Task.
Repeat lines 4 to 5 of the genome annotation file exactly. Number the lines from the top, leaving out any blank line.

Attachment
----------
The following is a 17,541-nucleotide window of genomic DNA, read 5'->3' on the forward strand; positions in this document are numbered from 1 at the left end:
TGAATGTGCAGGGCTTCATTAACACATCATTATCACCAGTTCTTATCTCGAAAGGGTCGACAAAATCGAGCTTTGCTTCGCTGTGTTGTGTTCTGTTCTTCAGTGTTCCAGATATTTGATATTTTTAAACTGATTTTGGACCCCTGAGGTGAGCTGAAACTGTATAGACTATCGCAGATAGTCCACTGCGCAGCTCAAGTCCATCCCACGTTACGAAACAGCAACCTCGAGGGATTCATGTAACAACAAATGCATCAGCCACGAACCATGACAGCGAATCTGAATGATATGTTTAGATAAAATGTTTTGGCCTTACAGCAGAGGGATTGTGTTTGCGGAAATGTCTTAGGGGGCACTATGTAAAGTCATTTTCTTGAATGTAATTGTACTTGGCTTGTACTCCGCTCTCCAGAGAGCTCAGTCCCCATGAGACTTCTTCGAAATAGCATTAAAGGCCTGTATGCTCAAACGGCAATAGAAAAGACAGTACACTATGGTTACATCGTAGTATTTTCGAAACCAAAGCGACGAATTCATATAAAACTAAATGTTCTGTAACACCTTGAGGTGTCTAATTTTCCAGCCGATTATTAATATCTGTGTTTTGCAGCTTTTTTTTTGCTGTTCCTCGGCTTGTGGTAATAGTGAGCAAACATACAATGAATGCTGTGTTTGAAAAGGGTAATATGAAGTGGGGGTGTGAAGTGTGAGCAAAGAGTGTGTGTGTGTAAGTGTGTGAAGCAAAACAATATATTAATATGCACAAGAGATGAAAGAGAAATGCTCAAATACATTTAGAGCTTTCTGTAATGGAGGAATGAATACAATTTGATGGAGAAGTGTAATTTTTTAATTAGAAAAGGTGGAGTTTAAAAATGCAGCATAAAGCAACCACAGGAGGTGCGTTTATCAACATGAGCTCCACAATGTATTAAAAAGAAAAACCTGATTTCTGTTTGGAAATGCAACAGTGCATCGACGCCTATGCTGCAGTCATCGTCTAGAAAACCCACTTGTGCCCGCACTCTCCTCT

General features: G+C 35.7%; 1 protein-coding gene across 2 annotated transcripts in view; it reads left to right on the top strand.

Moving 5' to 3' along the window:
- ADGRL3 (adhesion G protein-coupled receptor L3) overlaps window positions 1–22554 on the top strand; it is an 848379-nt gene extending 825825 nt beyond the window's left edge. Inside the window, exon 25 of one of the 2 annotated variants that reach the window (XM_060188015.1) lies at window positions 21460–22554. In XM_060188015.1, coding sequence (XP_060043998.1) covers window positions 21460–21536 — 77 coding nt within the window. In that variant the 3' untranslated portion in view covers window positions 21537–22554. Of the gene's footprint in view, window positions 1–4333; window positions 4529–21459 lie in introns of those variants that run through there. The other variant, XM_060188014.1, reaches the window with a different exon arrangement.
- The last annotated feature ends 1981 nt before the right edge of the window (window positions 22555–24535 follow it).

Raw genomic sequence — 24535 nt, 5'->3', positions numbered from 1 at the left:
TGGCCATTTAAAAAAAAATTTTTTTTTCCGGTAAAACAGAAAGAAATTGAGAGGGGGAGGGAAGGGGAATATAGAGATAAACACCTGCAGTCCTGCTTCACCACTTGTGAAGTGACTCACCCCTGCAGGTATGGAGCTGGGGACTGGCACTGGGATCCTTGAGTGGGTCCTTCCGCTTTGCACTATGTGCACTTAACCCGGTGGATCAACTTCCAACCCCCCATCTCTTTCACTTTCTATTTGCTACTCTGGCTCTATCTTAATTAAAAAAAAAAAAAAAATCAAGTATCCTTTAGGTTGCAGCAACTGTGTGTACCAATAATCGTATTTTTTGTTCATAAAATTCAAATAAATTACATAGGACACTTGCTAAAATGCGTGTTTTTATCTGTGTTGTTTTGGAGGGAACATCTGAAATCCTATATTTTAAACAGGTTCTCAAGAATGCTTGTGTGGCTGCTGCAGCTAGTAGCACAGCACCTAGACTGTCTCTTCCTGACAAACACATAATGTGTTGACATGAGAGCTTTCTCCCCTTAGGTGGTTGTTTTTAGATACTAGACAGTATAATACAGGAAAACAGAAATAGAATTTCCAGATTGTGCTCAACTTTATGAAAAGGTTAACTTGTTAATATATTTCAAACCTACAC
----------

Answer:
Moving 5' to 3' along the window:
- ADGRL3 (adhesion G protein-coupled receptor L3) overlaps window positions 1–22554 on the top strand; it is an 848379-nt gene extending 825825 nt beyond the window's left edge. Inside the window, exon 25 of one of the 2 annotated variants that reach the window (XM_060188015.1) lies at window positions 21460–22554. In XM_060188015.1, coding sequence (XP_060043998.1) covers window positions 21460–21536 — 77 coding nt within the window. In that variant the 3' untranslated portion in view covers window positions 21537–22554. Of the gene's footprint in view, window positions 1–4333; window positions 4529–21459 lie in introns of those variants that run through there. The other variant, XM_060188014.1, reaches the window with a different exon arrangement.